Latest posts by techwriter (see all)
- Test Your Knowledge of 4 Basic Fonts – Drag & Drop - January 27, 2017
- How NOT to Design a Web Site - January 25, 2017
- Hazards of Poorly Written Technical Documentation - December 26, 2016
© Ugur Akinci
I forgot the number of times I’ve emphasized the importance of clarity and accuracy in technical documentation in this blog and the dire consequences that can arise from such errors. To my online course students that’s something I make clear right away: a technical document must be correct and accurate above anything else. That’s the ultimate pass-fail test for all information systems, as far as I’m concerned. Who cares if a proposal or document has a great cover or a lovely choice of fonts if the information in it is not correct or up to specs (and thus not acceptable by the client)?
Santa Clara, CA has learned that lesson the hard way when it submitted a ballot proposal to renew $548 million worth of tax to maintain the Northern California city’s water supply, provide flood protection and reduce toxins in waterways. The summary of the proposal submitted had 77 words, two words over the limit. In other words, someone did not pay full attention to the “document specs” that specified the length of proposal summaries. The mistake was corrected but not soon enough. Due to that “simple error” the city is now facing a loss of $548 million in tax revenues.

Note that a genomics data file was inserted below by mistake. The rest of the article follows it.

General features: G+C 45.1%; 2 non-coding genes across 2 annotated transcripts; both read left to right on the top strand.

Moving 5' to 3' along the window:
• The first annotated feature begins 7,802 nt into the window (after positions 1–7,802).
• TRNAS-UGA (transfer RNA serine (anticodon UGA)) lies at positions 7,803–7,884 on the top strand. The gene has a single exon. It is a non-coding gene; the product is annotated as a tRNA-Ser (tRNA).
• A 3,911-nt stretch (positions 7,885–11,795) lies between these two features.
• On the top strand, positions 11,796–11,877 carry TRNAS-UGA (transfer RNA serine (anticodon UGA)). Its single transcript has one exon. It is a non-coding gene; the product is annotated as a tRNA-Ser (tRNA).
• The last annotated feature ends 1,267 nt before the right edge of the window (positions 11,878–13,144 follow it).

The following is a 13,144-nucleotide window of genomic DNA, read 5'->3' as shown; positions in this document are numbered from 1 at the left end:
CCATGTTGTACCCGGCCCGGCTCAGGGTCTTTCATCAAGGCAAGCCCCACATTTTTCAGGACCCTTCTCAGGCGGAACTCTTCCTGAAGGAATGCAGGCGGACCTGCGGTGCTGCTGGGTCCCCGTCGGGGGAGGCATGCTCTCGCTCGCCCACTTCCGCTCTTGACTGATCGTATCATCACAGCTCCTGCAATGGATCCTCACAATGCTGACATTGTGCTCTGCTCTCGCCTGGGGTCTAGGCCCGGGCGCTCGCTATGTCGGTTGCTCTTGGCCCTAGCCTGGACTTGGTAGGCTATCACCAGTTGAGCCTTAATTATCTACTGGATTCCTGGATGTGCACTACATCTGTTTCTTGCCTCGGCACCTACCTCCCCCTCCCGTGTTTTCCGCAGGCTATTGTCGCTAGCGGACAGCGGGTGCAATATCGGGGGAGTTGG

The case will probably be fought out in court, no doubt. The chairwoman of the water district board has understandably tried to put the best possible spin on the mishap by saying it wasn’t a big deal since “it was a minor technicality.” As a technical communicator I disagree respectfully. Sometimes such “a minor technicality” is all it takes to ruin a perfectly good project. See how NASA lost $125 million Mars orbiter due to a similar “minor technicality” in documentation.
Click here for the full Santa Clara story.
(Image courtesy of Yahoo! News, Inc.)